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30 Years Later, Immigrants Shed Vietnam War's Burdens

By Phuong Ly
Washington Post Staff Writer
Sunday, April 24, 2005; Page A01

On humid Washington days, after thunderstorms churn up the smell of fresh earth, Sandy Hoa Dang remembers the war. When the bombs fell on Hanoi, she was a little girl, cowering with her family in a hole in the ground.

Hundreds of miles away, as victorious North Vietnamese soldiers stormed a beach town near Saigon, 5-year-old Phuong Nguyen's mother stashed her in a concrete cistern. Her fair, freckled face and uplifted nose were evidence: Her father was an American.


Sandy Hoa Dang, second from left, cheers during her Asian American community group's spring celebration. From left, Jessica Valencia, Debbie Huynh and Miriam Cabieses look on. (Nikki Kahn -- The Washington Post)

Kara Mai Delahunt, an infant then, was buckled into a seat of a 747 on one of the rushed flights that brought more than 2,000 orphans to the United States. Her new parents discovered that their child reacted strangely in their arms. She stiffened. She was not used to being held.

Thirty years have passed since Saigon fell April 30, 1975, time enough for these three women and a generation of Vietnamese Americans to come of age. Thirty is now the median age of the 1.2 million people of Vietnamese heritage living in the United States. Thirty is young enough to be haunted by Vietnam, old enough to have created new lives.

The war brought the three women to the United States under starkly different circumstances: one as a baby adopted into a Massachusetts home; another as a teenager escaping with her family on a fishing boat; the third as a mother granted a chance to immigrate because of her American blood.

They are connected by the past they left and the lives they lead here: Dang is the founder of a social services organization in Washington for immigrant families, Nguyen is a client there and Delahunt is a volunteer mentor for Nguyen's teenage son.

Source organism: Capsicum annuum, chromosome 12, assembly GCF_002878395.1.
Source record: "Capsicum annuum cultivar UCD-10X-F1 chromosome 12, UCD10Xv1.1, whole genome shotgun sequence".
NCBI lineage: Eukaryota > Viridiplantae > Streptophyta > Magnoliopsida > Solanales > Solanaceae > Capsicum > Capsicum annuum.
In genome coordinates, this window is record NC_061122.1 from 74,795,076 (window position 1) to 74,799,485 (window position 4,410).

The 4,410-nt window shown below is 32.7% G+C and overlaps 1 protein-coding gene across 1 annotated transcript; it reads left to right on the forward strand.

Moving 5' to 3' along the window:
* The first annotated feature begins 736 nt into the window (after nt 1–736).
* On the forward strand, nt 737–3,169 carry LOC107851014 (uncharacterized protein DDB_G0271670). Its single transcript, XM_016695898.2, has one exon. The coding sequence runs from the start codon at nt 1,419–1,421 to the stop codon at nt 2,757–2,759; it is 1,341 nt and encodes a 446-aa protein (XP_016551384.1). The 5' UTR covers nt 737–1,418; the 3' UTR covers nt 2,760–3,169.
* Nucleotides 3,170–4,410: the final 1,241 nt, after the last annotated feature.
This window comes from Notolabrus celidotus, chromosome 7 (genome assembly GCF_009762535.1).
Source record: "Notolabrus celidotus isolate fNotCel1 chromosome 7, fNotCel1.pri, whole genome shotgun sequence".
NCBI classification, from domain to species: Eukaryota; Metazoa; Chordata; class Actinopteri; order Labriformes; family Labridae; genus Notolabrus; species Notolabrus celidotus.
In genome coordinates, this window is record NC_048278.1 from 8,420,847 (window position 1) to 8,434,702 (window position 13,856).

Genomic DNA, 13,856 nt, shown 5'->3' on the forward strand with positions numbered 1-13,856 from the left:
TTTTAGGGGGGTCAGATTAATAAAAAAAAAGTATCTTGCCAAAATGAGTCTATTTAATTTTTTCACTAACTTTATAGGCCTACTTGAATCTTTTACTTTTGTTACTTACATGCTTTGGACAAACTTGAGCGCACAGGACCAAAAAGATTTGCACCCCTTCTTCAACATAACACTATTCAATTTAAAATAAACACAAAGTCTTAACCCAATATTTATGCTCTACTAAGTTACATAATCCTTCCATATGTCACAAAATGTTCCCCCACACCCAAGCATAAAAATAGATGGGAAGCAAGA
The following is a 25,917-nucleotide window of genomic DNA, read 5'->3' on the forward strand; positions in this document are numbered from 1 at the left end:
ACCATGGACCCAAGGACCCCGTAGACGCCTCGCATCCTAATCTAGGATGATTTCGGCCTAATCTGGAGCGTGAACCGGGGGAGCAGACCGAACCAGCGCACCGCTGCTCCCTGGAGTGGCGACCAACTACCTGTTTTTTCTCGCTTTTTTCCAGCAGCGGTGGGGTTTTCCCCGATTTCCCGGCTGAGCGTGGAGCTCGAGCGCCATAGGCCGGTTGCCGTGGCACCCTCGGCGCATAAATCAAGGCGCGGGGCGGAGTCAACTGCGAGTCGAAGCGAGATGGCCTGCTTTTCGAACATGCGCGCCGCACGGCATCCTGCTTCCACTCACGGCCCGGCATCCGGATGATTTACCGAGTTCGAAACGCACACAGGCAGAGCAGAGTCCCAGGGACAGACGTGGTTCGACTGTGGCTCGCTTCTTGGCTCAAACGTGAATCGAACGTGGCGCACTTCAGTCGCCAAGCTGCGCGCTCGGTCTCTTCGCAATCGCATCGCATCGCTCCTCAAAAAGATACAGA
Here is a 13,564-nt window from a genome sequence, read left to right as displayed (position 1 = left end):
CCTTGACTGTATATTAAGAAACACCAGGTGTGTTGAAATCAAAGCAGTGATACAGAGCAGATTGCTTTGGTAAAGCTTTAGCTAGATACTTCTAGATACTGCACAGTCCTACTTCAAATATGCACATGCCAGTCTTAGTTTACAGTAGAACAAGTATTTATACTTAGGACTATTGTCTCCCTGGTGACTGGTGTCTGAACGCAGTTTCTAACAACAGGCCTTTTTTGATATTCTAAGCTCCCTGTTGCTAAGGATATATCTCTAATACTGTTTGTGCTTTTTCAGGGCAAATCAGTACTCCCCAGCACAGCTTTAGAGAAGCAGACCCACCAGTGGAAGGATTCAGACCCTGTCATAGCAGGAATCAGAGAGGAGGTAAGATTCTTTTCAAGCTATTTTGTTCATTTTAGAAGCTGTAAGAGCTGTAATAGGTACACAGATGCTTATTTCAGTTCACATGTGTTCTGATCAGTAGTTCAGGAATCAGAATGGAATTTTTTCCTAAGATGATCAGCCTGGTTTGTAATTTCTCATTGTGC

Yet in their own way, they are defying the war's hold on their identity.

A Sought-Out Heritage

"Lovely with rosy and chubby cheeks," was how the adoption papers described Nguyen Mai Tai Trang, abandoned by her mother two days after her birth in a Saigon hospital.

She is now Kara Mai Delahunt, and the description is still apt. Even after a long day of work at a downtown Washington public relations company, she is poised and polished -- hair in a neat bun, makeup fresh and clothes professional. She has recently returned from a seven-month business trip to Madrid. Tucked in her black purse is a travel book on Peru, her next destination.

She sometimes wonders, though, what price was paid for this life.

"My mom would always say, 'Say a prayer for your birth mother,' " said Delahunt, 30. "I was always told that she loved me so much and cared for me so much that she was willing to give me up."

Delahunt arrived as part of Operation Babylift, conducted in the frantic weeks before North Vietnamese tanks rolled into Saigon. The U.S. government commissioned jetliners to ferry hundreds of orphans to new homes here. Some Vietnamese parents, learning of the flights, left children at hospitals and orphanages. Advocates called it a humanitarian effort, and critics decried it as ripping children from their homeland.

Delahunt was adopted by Kati and William D. Delahunt, now a Democratic congressman from Massachusetts. The couple tried to make their new daughter comfortable with her heritage, taking her to Lunar New Year events, buying her Asian dolls, introducing to her to another adopted Vietnamese girl, hopeful that the two would become friends.

She resisted. "The Vietnam War to me is exactly that -- it's history," she said. "I just wanted to be American."


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